A contractor from the lower Laurentians testified Tuesday at the Charbonneau Commission about the price he said he paid for refusing to give in to corruption and collusion.           

Physical violence and death threats were common against contractors who refused to toe the line, said Andre Durocher, who ran his small excavation company, Panthere, with his family. 

Durocher said he understood there were times when he wasn't supposed to bid for contracts.

“It's a closed circle controlled by contractors,” he said.

Durocher tried to portray himself as a man who stood up to collusion on the North Shore, a move that cost him business.

“I was despised on the North Shore for destroying collusion. I'm not shy about it,” he testified.

The competition wanted him out, he claims, adding that he was pressured to back out of a contract in Lachute by an engineering firm.

“I was told I was not welcome, and was told my life would be made miserable,” he told the commission.

Durocher said the situation deteriorated when the Transports Quebec ordered contractors to work with specific engineering firms, many of which had their own preferred contractors.

He said his equipment was routinely vandalized and threats were common. 

His partner and brother Denis paid a heavy price for bidding on one contract, Durocher testified.

“He was punched in the face with an iron fist. They broke three bones in his face,” he said.

Eventually  pressure from competitors forced durocher's company into bankruptcy.

Another contractor who was an admitted minor player in Montreal's construction industry also told the Charbonneau Commission he was routinely harassed and intimidated by other people in the industry.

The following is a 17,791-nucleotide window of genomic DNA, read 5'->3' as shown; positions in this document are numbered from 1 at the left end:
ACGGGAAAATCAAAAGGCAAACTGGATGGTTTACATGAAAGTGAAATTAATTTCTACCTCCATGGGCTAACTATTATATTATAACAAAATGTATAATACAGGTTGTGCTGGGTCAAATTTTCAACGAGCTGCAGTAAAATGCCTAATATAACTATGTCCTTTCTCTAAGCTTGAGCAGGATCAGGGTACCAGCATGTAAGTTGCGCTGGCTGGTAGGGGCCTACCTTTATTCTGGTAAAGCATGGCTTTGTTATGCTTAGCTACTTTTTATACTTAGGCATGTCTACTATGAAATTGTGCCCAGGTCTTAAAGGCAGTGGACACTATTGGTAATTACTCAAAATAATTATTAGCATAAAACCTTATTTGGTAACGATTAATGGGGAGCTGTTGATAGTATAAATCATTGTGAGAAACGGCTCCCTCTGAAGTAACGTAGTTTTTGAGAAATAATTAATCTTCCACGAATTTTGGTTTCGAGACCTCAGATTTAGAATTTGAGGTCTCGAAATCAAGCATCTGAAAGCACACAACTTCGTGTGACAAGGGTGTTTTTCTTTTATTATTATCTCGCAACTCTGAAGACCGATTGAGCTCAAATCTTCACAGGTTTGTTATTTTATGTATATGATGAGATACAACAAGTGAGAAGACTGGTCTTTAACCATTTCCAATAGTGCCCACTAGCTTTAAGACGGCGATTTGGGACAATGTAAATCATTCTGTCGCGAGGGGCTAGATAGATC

Michel Leclerc, the owner of Terramex construction, testified that he has encountered corruption since 1997.

He said paying off the mob and a cartel of other construction companies was an unfortunate price of doing business in Montreal, and that several times he won a contract, only to be strong-armed into giving it up.

For all his troubles, Leclerc never got a big piece of the contract pie in Montreal.

"I never received anything but crumbs," said Leclerc on Tuesday.

The nervous-looking Leclerc was granted the right to have his picture and voice repressed from media reports due to health reasons.

Leclerc also said during his testimony that he and his partner approached Montreal's Auditor General Jacques Bergeron twice to make complaints about collusion.

The first time Leclerc was told that investigators would look into the matter, but when Leclerc did not see any concrete results they made a second complaint.

Bergeron was once spotted on a construction site, but soon after the second complaint the SQ anti-corruption Operation Hammer came into being and started making multiple arrests.

Several people, including former construction company owner Lino Zambito, said the knowledge of an open police investigation and the subsequent arrests put a chill on collusion within the industry.